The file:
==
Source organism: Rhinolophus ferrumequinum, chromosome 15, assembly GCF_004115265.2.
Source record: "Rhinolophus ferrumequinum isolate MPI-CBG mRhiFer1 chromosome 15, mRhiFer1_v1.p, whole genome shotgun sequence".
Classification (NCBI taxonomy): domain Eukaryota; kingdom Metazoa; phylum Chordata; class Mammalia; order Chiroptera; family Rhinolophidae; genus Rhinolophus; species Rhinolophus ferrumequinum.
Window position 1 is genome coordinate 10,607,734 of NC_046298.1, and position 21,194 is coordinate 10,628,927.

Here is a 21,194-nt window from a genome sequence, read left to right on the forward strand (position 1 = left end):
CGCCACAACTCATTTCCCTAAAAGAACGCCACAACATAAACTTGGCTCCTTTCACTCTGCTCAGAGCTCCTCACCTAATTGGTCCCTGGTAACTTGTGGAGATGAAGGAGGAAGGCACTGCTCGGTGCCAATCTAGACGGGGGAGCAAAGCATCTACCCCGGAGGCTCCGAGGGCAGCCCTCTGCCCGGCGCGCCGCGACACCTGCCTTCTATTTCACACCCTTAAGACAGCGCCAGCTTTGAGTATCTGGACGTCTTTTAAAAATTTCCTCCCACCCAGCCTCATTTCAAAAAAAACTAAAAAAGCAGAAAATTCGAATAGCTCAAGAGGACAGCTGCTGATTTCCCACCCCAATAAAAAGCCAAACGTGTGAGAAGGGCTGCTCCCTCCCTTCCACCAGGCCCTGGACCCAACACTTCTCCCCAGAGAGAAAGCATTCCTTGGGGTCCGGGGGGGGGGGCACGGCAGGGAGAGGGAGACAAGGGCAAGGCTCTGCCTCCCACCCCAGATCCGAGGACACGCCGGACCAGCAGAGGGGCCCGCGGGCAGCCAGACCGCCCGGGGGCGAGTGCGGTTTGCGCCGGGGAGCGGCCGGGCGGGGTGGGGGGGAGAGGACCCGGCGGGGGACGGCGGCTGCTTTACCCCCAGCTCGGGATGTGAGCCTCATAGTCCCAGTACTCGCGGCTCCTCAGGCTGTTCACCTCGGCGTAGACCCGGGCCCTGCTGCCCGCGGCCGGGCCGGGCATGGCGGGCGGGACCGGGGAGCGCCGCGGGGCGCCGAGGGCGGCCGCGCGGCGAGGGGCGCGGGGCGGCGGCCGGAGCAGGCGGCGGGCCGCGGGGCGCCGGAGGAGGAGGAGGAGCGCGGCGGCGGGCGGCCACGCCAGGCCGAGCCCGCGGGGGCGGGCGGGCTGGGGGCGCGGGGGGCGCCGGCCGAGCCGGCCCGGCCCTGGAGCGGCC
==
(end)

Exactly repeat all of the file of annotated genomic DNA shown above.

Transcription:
Source organism: Rhinolophus ferrumequinum, chromosome 15, assembly GCF_004115265.2.
Source record: "Rhinolophus ferrumequinum isolate MPI-CBG mRhiFer1 chromosome 15, mRhiFer1_v1.p, whole genome shotgun sequence".
Classification (NCBI taxonomy): domain Eukaryota; kingdom Metazoa; phylum Chordata; class Mammalia; order Chiroptera; family Rhinolophidae; genus Rhinolophus; species Rhinolophus ferrumequinum.
Window position 1 is genome coordinate 10,607,734 of NC_046298.1, and position 21,194 is coordinate 10,628,927.

Here is a 21,194-nt window from a genome sequence, read left to right on the forward strand (position 1 = left end):
CGCCACAACTCATTTCCCTAAAAGAACGCCACAACATAAACTTGGCTCCTTTCACTCTGCTCAGAGCTCCTCACCTAATTGGTCCCTGGTAACTTGTGGAGATGAAGGAGGAAGGCACTGCTCGGTGCCAATCTAGACGGGGGAGCAAAGCATCTACCCCGGAGGCTCCGAGGGCAGCCCTCTGCCCGGCGCGCCGCGACACCTGCCTTCTATTTCACACCCTTAAGACAGCGCCAGCTTTGAGTATCTGGACGTCTTTTAAAAATTTCCTCCCACCCAGCCTCATTTCAAAAAAAACTAAAAAAGCAGAAAATTCGAATAGCTCAAGAGGACAGCTGCTGATTTCCCACCCCAATAAAAAGCCAAACGTGTGAGAAGGGCTGCTCCCTCCCTTCCACCAGGCCCTGGACCCAACACTTCTCCCCAGAGAGAAAGCATTCCTTGGGGTCCGGGGGGGGGGGCACGGCAGGGAGAGGGAGACAAGGGCAAGGCTCTGCCTCCCACCCCAGATCCGAGGACACGCCGGACCAGCAGAGGGGCCCGCGGGCAGCCAGACCGCCCGGGGGCGAGTGCGGTTTGCGCCGGGGAGCGGCCGGGCGGGGTGGGGGGGAGAGGACCCGGCGGGGGACGGCGGCTGCTTTACCCCCAGCTCGGGATGTGAGCCTCATAGTCCCAGTACTCGCGGCTCCTCAGGCTGTTCACCTCGGCGTAGACCCGGGCCCTGCTGCCCGCGGCCGGGCCGGGCATGGCGGGCGGGACCGGGGAGCGCCGCGGGGCGCCGAGGGCGGCCGCGCGGCGAGGGGCGCGGGGCGGCGGCCGGAGCAGGCGGCGGGCCGCGGGGCGCCGGAGGAGGAGGAGGAGCGCGGCGGCGGGCGGCCACGCCAGGCCGAGCCCGCGGGGGCGGGCGGGCTGGGGGCGCGGGGGGCGCCGGCCGAGCCGGCCCGGCCCTGGAGCGGCC